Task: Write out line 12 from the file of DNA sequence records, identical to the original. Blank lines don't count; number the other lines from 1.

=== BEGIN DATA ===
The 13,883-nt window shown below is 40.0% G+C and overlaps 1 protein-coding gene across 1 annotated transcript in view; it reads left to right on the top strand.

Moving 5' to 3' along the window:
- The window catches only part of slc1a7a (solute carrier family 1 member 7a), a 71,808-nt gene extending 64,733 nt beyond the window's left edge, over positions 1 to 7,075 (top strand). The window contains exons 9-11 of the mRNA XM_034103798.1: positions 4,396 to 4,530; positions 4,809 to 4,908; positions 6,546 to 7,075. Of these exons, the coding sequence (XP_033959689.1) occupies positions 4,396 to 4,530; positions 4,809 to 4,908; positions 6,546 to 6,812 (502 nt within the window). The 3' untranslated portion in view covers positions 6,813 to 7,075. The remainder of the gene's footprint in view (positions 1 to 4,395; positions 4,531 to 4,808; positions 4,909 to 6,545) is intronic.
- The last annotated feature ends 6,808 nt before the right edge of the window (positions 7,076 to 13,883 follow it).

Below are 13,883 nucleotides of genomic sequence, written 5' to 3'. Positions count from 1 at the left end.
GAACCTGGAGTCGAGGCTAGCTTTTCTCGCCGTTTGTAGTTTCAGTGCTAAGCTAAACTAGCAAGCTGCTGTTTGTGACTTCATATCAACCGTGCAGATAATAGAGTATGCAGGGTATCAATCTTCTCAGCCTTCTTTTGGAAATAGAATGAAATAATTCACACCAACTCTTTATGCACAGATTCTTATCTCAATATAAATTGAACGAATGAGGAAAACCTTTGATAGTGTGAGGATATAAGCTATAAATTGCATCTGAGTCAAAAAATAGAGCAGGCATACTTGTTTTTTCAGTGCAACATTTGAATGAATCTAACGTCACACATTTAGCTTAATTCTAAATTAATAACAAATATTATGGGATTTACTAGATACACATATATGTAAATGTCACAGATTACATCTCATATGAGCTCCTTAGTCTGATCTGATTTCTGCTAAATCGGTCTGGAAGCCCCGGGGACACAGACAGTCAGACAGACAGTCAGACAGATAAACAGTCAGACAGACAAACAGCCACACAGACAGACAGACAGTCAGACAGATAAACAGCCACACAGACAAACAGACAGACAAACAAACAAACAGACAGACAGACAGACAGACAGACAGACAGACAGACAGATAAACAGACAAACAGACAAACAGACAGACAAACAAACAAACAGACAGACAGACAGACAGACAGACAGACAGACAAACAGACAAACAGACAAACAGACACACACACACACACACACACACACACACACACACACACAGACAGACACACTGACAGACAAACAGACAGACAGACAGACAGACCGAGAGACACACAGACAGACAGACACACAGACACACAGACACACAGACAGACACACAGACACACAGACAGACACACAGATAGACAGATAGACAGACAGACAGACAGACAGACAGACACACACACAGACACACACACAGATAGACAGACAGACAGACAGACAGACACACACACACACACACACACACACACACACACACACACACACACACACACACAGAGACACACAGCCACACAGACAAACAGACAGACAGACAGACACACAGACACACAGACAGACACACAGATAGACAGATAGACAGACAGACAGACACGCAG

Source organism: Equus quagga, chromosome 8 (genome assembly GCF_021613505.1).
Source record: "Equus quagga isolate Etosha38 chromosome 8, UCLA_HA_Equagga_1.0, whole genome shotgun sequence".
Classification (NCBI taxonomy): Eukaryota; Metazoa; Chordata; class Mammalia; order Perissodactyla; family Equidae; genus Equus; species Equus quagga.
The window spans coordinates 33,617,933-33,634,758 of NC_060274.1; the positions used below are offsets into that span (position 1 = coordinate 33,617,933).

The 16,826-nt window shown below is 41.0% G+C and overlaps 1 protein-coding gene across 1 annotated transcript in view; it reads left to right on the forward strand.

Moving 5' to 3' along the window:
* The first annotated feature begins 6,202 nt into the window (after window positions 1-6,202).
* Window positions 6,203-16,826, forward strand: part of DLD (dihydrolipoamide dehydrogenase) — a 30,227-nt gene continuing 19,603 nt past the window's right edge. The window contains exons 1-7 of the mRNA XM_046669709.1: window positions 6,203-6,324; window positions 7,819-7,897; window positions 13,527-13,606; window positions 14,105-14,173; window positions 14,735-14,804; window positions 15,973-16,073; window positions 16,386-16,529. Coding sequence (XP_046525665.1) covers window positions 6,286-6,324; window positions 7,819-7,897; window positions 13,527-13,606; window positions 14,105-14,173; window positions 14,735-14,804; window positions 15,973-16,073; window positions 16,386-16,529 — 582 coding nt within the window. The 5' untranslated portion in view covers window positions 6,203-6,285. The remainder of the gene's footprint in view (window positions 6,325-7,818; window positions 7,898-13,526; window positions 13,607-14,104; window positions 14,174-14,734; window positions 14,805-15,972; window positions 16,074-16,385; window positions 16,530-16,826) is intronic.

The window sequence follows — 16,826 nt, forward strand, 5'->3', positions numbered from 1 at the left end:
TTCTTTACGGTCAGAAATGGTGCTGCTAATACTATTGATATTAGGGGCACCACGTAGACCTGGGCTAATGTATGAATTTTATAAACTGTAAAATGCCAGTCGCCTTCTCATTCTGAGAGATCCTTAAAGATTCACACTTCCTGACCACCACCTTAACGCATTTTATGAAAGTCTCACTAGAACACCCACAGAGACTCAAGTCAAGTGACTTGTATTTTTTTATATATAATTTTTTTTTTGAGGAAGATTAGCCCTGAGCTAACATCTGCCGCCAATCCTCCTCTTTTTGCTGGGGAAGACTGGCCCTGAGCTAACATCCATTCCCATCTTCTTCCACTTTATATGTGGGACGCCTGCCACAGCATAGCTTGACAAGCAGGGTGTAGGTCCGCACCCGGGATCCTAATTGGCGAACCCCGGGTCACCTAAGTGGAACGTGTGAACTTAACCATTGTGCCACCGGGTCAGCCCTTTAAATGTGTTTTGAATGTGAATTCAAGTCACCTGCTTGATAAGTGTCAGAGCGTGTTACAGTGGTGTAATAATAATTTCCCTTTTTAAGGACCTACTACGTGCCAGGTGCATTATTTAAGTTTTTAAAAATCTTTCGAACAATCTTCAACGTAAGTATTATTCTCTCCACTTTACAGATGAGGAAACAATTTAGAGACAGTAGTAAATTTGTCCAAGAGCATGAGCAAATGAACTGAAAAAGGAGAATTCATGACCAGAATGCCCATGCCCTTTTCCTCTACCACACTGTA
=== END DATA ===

Moving 5' to 3' along the window: